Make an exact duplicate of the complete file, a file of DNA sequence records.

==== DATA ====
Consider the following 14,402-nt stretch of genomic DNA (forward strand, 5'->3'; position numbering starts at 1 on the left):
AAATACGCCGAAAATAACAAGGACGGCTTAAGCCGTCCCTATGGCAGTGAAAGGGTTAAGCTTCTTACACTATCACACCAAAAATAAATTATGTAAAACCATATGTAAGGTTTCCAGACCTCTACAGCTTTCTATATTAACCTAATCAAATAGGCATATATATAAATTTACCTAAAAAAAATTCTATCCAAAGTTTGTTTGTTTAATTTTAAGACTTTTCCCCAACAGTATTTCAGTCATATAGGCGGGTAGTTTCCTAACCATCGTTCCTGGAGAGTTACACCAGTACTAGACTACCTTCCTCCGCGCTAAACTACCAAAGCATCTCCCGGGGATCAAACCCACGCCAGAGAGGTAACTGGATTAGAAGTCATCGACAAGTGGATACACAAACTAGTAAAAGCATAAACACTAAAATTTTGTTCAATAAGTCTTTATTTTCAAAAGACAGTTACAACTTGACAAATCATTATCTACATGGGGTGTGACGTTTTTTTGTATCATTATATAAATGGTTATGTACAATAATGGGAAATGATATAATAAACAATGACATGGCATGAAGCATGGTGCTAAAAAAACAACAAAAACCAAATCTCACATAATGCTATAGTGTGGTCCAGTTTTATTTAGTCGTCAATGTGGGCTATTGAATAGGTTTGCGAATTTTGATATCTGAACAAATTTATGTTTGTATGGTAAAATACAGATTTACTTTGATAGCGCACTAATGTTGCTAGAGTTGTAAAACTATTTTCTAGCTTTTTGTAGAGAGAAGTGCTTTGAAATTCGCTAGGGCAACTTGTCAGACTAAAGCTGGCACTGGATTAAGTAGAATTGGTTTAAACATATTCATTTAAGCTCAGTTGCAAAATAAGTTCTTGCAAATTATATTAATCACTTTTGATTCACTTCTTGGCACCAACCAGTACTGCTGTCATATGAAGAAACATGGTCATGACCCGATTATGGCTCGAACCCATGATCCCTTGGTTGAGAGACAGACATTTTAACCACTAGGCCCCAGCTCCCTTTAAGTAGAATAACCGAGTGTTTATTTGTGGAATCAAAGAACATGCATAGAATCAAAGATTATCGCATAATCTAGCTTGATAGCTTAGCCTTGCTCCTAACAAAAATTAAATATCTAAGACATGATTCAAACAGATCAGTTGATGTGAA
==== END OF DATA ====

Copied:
Consider the following 14,402-nt stretch of genomic DNA (forward strand, 5'->3'; position numbering starts at 1 on the left):
AAATACGCCGAAAATAACAAGGACGGCTTAAGCCGTCCCTATGGCAGTGAAAGGGTTAAGCTTCTTACACTATCACACCAAAAATAAATTATGTAAAACCATATGTAAGGTTTCCAGACCTCTACAGCTTTCTATATTAACCTAATCAAATAGGCATATATATAAATTTACCTAAAAAAAATTCTATCCAAAGTTTGTTTGTTTAATTTTAAGACTTTTCCCCAACAGTATTTCAGTCATATAGGCGGGTAGTTTCCTAACCATCGTTCCTGGAGAGTTACACCAGTACTAGACTACCTTCCTCCGCGCTAAACTACCAAAGCATCTCCCGGGGATCAAACCCACGCCAGAGAGGTAACTGGATTAGAAGTCATCGACAAGTGGATACACAAACTAGTAAAAGCATAAACACTAAAATTTTGTTCAATAAGTCTTTATTTTCAAAAGACAGTTACAACTTGACAAATCATTATCTACATGGGGTGTGACGTTTTTTTGTATCATTATATAAATGGTTATGTACAATAATGGGAAATGATATAATAAACAATGACATGGCATGAAGCATGGTGCTAAAAAAACAACAAAAACCAAATCTCACATAATGCTATAGTGTGGTCCAGTTTTATTTAGTCGTCAATGTGGGCTATTGAATAGGTTTGCGAATTTTGATATCTGAACAAATTTATGTTTGTATGGTAAAATACAGATTTACTTTGATAGCGCACTAATGTTGCTAGAGTTGTAAAACTATTTTCTAGCTTTTTGTAGAGAGAAGTGCTTTGAAATTCGCTAGGGCAACTTGTCAGACTAAAGCTGGCACTGGATTAAGTAGAATTGGTTTAAACATATTCATTTAAGCTCAGTTGCAAAATAAGTTCTTGCAAATTATATTAATCACTTTTGATTCACTTCTTGGCACCAACCAGTACTGCTGTCATATGAAGAAACATGGTCATGACCCGATTATGGCTCGAACCCATGATCCCTTGGTTGAGAGACAGACATTTTAACCACTAGGCCCCAGCTCCCTTTAAGTAGAATAACCGAGTGTTTATTTGTGGAATCAAAGAACATGCATAGAATCAAAGATTATCGCATAATCTAGCTTGATAGCTTAGCCTTGCTCCTAACAAAAATTAAATATCTAAGACATGATTCAAACAGATCAGTTGATGTGAA